Skip to Content
Menu Toggle
Is the LLC Right for Your New Business?: Pros and Cons of Structuring Your Business as a Limited Liability Company
subscribe to legal alerts

subscribe to our blogs

sign up now

Media Contacts

Charles B. Jimerson
Managing Partner

Jimerson Birr welcomes inquiries from the media and do our best to respond to deadlines. If you are interested in speaking to a Jimerson Birr lawyer or want general information about the firm, our practice areas, lawyers, publications, or events, please contact us via email or telephone for assistance at (904) 389-0050.

Is the LLC Right for Your New Business?: Pros and Cons of Structuring Your Business as a Limited Liability Company

April 25, 2017 Professional Services Industry Legal Blog

Reading Time: 7 minutes

So you have decided to follow your dreams and start your own business doing what you love.  You have created your business plan and now you are ready to put your plan into motion and start your own company.  The next step is to consider which business structure suits your business.  As you recall, this is part of the first legal consideration in starting your own business, as discussed in my previous blog, found here.  A business can be structured as a sole-proprietorship, partnership, limited partnership, corporation, S-corporation, or a limited liability company.  The limited liability company structure boasts many advantages, but also brings with it some disadvantages to consider.

Limited Liability Companies, Generally

First, the different between a legal entity and a tax entity must be discussed.  Often, new entrepreneurs get these two concepts confused.  A tax entity classification is simply the way the IRS and the state taxing board sees the business.  The legal entity classification is how courts, states, and contractual partners see the business.  For example, a corporation (its legal identity) will be given a corporation tax designation like C-corporation or S-corporation (its tax identity).  However, an LLC has a choice on what tax identity it will have.  An LLC can be seen as a partnership or as a C-corporation or an S-corporation.  There is no true LLC tax identity, thus, an LLC is seen as one of the traditional tax entities instead.  Therefore, an LLC has greater flexibility and can choose the tax identity that most benefits its members.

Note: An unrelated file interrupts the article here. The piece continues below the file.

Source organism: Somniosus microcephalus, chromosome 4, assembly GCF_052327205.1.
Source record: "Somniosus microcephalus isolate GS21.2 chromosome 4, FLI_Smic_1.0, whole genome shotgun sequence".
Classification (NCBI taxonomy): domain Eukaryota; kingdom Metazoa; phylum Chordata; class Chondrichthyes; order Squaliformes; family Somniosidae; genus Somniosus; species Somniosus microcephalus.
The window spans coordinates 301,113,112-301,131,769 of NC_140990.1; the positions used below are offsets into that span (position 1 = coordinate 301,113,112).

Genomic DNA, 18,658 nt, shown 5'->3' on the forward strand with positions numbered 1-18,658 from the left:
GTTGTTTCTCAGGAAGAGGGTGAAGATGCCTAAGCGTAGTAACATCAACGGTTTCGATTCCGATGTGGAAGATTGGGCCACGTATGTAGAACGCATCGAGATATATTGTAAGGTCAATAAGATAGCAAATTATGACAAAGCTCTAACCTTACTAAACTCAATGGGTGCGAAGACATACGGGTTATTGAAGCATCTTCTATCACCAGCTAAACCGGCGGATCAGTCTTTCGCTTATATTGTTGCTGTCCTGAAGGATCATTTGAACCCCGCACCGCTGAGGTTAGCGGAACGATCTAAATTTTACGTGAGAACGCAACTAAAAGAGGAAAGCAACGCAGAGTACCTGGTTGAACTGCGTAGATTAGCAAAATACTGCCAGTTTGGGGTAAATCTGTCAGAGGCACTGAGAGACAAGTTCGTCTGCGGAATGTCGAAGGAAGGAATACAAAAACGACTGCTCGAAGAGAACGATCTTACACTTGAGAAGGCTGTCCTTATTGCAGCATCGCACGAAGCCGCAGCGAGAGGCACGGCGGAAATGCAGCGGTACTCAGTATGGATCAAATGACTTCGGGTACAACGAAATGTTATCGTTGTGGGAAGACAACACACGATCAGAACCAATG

Among the business entities, some offer high liability protection, like the corporation, and others offer no liability protection, like the partnership.  Limited liability companies are middle of the road, meaning the LLC protects an owner from personal liability, but offers less protection than a corporation.  Both LLCs and corporations offer protection from personal liability, but LLCs avoid double-taxation, to which C-corporations are subject.  Owners of an LLC, called “members,” are taxed as sole-proprietors, which means that the business’s income passes through to the members’ personal income taxes.

The laws surrounding LLCs differ from state to state.  Attempting to comply with all of the different laws of each state can be intimidating and overwhelming.  Further, members must be aware that non-compliance with laws and regulations concerning LLCs may expose you, your family, and your business to serious risk.  Hiring an attorney when deciding where and how to form your company is very important.  It is critical to do your research, learn as much as possible, and become informed before you decide which business structure is right for you.


LLCs offer owners many advantages, and most entrepreneurs should highly consider structuring their new business as an LLC.

Limited Liability

Members’ liability for debts and obligations of the LLC are limited to the member’s own investment.  Stated differently, if your LLC gets sued for any reason, your personal assets, bank accounts, and real estate are protected.  The most a member can lose is the money the member invested into the company, and nothing more.

A major difference between an LLC and a corporation is the liability protection.  The members’ liability is only to the extent of its investment.  In most states, a creditor cannot reach a member’s distributions from the LLC.  With a corporation, a creditor cannot collect a shareholder’s personal assets, but may collect the shareholder’s distributions, which take the form of dividends.

However, the LLC does not offer blanket protection.  Members may still be liable for criminal behavior or it they neglect to follow certain rules about business management.  Make sure to consult a lawyer to ensure you do not violate these rules and expose yourself to personal liability.

Pass-through Taxation